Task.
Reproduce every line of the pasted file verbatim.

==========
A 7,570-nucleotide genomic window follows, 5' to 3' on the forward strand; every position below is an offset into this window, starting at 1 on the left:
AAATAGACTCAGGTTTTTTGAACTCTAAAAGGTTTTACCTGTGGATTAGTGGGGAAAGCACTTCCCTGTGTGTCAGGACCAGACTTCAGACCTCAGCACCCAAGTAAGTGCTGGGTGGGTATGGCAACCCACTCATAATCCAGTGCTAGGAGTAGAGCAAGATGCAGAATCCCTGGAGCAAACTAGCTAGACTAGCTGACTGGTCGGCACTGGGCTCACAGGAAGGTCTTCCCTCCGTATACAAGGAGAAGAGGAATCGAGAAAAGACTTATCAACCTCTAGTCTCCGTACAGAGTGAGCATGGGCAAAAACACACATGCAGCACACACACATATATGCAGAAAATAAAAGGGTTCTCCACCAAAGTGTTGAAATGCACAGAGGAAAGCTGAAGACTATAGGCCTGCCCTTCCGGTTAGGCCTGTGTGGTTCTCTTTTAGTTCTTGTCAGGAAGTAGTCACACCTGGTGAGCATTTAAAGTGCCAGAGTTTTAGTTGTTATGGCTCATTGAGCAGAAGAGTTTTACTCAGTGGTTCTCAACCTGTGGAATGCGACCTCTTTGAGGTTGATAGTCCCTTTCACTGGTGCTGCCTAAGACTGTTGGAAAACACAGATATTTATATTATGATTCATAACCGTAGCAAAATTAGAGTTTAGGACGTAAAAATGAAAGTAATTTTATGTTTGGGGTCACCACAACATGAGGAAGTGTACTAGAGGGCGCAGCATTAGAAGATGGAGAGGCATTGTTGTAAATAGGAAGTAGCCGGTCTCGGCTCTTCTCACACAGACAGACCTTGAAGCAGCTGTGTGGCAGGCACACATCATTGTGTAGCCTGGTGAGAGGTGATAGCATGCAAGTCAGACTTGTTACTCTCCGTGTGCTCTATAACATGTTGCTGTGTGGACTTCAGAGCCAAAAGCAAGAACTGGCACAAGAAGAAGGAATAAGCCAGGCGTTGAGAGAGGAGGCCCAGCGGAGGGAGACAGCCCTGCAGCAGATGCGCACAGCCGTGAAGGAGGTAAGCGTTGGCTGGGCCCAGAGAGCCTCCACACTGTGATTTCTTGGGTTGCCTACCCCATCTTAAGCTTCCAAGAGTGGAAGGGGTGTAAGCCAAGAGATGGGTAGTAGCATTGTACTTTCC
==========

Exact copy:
A 7,570-nucleotide genomic window follows, 5' to 3' on the forward strand; every position below is an offset into this window, starting at 1 on the left:
AAATAGACTCAGGTTTTTTGAACTCTAAAAGGTTTTACCTGTGGATTAGTGGGGAAAGCACTTCCCTGTGTGTCAGGACCAGACTTCAGACCTCAGCACCCAAGTAAGTGCTGGGTGGGTATGGCAACCCACTCATAATCCAGTGCTAGGAGTAGAGCAAGATGCAGAATCCCTGGAGCAAACTAGCTAGACTAGCTGACTGGTCGGCACTGGGCTCACAGGAAGGTCTTCCCTCCGTATACAAGGAGAAGAGGAATCGAGAAAAGACTTATCAACCTCTAGTCTCCGTACAGAGTGAGCATGGGCAAAAACACACATGCAGCACACACACATATATGCAGAAAATAAAAGGGTTCTCCACCAAAGTGTTGAAATGCACAGAGGAAAGCTGAAGACTATAGGCCTGCCCTTCCGGTTAGGCCTGTGTGGTTCTCTTTTAGTTCTTGTCAGGAAGTAGTCACACCTGGTGAGCATTTAAAGTGCCAGAGTTTTAGTTGTTATGGCTCATTGAGCAGAAGAGTTTTACTCAGTGGTTCTCAACCTGTGGAATGCGACCTCTTTGAGGTTGATAGTCCCTTTCACTGGTGCTGCCTAAGACTGTTGGAAAACACAGATATTTATATTATGATTCATAACCGTAGCAAAATTAGAGTTTAGGACGTAAAAATGAAAGTAATTTTATGTTTGGGGTCACCACAACATGAGGAAGTGTACTAGAGGGCGCAGCATTAGAAGATGGAGAGGCATTGTTGTAAATAGGAAGTAGCCGGTCTCGGCTCTTCTCACACAGACAGACCTTGAAGCAGCTGTGTGGCAGGCACACATCATTGTGTAGCCTGGTGAGAGGTGATAGCATGCAAGTCAGACTTGTTACTCTCCGTGTGCTCTATAACATGTTGCTGTGTGGACTTCAGAGCCAAAAGCAAGAACTGGCACAAGAAGAAGGAATAAGCCAGGCGTTGAGAGAGGAGGCCCAGCGGAGGGAGACAGCCCTGCAGCAGATGCGCACAGCCGTGAAGGAGGTAAGCGTTGGCTGGGCCCAGAGAGCCTCCACACTGTGATTTCTTGGGTTGCCTACCCCATCTTAAGCTTCCAAGAGTGGAAGGGGTGTAAGCCAAGAGATGGGTAGTAGCATTGTACTTTCC